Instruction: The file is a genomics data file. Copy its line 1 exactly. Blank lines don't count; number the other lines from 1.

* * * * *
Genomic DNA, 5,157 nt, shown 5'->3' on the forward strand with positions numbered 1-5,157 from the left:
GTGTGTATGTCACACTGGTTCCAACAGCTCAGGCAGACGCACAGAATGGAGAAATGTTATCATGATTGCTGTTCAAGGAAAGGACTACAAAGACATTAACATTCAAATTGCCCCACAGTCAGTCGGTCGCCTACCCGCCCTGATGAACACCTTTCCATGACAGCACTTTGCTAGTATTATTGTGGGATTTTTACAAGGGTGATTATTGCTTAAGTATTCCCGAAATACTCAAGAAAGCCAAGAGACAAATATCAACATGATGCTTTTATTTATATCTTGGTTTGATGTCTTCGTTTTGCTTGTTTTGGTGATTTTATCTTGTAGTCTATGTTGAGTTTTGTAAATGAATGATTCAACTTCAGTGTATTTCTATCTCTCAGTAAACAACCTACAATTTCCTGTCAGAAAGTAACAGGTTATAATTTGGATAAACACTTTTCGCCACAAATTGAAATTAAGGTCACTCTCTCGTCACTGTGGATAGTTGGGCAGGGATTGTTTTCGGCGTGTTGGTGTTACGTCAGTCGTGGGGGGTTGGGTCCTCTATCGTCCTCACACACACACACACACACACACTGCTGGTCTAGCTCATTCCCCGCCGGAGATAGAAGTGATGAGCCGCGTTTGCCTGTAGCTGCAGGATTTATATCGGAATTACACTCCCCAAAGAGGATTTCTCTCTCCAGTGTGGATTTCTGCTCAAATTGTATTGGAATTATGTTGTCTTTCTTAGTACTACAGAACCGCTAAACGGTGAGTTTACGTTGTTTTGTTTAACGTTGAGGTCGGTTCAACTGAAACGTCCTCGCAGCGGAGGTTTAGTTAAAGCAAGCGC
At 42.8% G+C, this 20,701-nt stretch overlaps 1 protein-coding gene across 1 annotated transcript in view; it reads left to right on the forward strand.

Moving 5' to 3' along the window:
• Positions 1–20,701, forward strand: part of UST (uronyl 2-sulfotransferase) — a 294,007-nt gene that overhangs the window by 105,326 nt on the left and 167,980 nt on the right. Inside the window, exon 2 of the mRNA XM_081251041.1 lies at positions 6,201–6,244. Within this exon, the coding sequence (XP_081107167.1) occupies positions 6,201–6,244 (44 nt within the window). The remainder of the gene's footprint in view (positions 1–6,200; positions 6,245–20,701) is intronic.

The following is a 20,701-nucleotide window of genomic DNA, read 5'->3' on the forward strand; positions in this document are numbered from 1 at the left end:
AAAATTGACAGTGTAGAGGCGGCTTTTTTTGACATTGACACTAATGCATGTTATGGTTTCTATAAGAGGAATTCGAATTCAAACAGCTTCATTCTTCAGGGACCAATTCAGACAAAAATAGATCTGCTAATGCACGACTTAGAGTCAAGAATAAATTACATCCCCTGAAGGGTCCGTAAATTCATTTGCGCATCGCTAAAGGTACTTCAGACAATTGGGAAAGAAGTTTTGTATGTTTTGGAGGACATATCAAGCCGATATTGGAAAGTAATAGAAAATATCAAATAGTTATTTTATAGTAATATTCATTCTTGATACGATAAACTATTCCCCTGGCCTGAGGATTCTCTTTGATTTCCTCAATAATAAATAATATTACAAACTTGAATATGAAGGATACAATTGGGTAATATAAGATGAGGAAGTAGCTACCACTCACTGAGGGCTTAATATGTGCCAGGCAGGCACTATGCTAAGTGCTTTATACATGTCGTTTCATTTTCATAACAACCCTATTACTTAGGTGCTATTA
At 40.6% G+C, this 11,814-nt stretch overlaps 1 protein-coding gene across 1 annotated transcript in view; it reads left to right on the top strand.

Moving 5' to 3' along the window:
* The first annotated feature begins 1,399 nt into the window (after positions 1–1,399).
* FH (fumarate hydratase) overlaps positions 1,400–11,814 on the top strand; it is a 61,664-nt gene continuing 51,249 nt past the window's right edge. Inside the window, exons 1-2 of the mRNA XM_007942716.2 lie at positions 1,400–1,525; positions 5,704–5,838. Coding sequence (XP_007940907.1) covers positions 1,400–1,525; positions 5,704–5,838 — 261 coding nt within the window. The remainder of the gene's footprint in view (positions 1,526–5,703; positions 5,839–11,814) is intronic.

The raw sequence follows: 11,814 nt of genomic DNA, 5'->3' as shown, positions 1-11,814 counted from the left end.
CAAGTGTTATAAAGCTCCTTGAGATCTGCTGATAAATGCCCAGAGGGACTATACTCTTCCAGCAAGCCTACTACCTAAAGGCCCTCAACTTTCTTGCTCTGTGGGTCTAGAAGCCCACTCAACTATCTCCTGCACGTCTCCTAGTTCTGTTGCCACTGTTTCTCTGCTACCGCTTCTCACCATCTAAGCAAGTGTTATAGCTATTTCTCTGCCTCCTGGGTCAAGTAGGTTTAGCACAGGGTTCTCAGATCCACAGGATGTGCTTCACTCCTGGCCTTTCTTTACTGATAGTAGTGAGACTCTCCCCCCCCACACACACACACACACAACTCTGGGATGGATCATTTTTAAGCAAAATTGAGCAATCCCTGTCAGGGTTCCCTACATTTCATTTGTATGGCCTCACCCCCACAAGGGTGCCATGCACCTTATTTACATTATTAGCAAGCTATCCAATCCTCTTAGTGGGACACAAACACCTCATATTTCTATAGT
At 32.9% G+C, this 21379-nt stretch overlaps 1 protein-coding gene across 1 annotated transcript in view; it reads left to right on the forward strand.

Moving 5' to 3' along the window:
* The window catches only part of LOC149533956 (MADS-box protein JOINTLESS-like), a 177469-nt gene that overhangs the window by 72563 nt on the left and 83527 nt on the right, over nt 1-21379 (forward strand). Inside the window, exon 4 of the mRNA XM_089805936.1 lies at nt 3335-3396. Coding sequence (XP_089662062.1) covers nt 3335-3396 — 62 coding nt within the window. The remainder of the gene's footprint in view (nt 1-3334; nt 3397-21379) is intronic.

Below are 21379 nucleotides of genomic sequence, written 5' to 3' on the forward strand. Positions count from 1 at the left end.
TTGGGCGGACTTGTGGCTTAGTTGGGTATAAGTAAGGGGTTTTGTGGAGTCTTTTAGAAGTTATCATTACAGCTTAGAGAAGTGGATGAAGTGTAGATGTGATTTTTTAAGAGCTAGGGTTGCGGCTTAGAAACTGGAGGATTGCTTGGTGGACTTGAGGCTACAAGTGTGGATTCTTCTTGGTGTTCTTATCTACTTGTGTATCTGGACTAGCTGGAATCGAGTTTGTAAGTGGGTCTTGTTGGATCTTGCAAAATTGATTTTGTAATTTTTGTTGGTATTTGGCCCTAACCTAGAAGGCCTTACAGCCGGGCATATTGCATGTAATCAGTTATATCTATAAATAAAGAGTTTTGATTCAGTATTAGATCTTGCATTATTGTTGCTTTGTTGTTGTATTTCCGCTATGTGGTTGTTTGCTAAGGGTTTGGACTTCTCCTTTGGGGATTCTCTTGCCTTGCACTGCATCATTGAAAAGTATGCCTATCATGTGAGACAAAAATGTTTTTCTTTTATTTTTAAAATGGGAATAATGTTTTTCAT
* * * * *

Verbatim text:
Genomic DNA, 5,157 nt, shown 5'->3' on the forward strand with positions numbered 1-5,157 from the left: